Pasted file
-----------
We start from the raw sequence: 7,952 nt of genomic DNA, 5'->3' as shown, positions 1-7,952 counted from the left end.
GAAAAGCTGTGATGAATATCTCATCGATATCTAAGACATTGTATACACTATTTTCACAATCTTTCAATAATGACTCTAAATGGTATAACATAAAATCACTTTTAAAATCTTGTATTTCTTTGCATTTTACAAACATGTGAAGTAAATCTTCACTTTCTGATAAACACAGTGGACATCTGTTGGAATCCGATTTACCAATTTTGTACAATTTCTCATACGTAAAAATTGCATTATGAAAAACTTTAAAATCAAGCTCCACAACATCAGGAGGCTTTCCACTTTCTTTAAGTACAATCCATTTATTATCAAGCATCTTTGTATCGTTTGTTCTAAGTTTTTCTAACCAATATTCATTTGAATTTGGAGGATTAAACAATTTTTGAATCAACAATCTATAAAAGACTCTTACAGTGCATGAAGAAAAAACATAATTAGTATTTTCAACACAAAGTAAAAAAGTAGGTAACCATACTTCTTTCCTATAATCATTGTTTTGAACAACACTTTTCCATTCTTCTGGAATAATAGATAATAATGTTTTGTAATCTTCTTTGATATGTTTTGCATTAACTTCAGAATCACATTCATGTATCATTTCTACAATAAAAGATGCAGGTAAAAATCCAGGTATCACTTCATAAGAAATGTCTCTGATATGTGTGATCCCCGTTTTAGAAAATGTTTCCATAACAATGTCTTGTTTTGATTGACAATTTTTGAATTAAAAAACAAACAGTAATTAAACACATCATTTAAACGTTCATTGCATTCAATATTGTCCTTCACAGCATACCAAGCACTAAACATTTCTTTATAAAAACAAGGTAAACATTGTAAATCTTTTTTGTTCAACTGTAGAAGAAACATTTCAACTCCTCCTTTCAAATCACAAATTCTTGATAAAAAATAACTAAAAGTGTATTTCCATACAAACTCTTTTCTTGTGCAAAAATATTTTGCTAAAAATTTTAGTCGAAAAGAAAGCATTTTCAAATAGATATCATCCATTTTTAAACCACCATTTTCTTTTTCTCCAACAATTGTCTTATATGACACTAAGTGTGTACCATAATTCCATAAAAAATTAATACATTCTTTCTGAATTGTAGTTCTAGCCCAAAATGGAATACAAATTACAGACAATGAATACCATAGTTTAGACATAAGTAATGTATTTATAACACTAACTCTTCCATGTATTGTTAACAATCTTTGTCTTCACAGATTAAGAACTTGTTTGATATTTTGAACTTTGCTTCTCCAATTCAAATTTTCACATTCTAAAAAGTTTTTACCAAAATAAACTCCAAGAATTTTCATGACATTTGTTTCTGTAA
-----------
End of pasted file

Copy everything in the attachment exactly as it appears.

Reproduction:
We start from the raw sequence: 7,952 nt of genomic DNA, 5'->3' as shown, positions 1-7,952 counted from the left end.
GAAAAGCTGTGATGAATATCTCATCGATATCTAAGACATTGTATACACTATTTTCACAATCTTTCAATAATGACTCTAAATGGTATAACATAAAATCACTTTTAAAATCTTGTATTTCTTTGCATTTTACAAACATGTGAAGTAAATCTTCACTTTCTGATAAACACAGTGGACATCTGTTGGAATCCGATTTACCAATTTTGTACAATTTCTCATACGTAAAAATTGCATTATGAAAAACTTTAAAATCAAGCTCCACAACATCAGGAGGCTTTCCACTTTCTTTAAGTACAATCCATTTATTATCAAGCATCTTTGTATCGTTTGTTCTAAGTTTTTCTAACCAATATTCATTTGAATTTGGAGGATTAAACAATTTTTGAATCAACAATCTATAAAAGACTCTTACAGTGCATGAAGAAAAAACATAATTAGTATTTTCAACACAAAGTAAAAAAGTAGGTAACCATACTTCTTTCCTATAATCATTGTTTTGAACAACACTTTTCCATTCTTCTGGAATAATAGATAATAATGTTTTGTAATCTTCTTTGATATGTTTTGCATTAACTTCAGAATCACATTCATGTATCATTTCTACAATAAAAGATGCAGGTAAAAATCCAGGTATCACTTCATAAGAAATGTCTCTGATATGTGTGATCCCCGTTTTAGAAAATGTTTCCATAACAATGTCTTGTTTTGATTGACAATTTTTGAATTAAAAAACAAACAGTAATTAAACACATCATTTAAACGTTCATTGCATTCAATATTGTCCTTCACAGCATACCAAGCACTAAACATTTCTTTATAAAAACAAGGTAAACATTGTAAATCTTTTTTGTTCAACTGTAGAAGAAACATTTCAACTCCTCCTTTCAAATCACAAATTCTTGATAAAAAATAACTAAAAGTGTATTTCCATACAAACTCTTTTCTTGTGCAAAAATATTTTGCTAAAAATTTTAGTCGAAAAGAAAGCATTTTCAAATAGATATCATCCATTTTTAAACCACCATTTTCTTTTTCTCCAACAATTGTCTTATATGACACTAAGTGTGTACCATAATTCCATAAAAAATTAATACATTCTTTCTGAATTGTAGTTCTAGCCCAAAATGGAATACAAATTACAGACAATGAATACCATAGTTTAGACATAAGTAATGTATTTATAACACTAACTCTTCCATGTATTGTTAACAATCTTTGTCTTCACAGATTAAGAACTTGTTTGATATTTTGAACTTTGCTTCTCCAATTCAAATTTTCACATTCTAAAAAGTTTTTACCAAAATAAACTCCAAGAATTTTCATGACATTTGTTTCTGTAA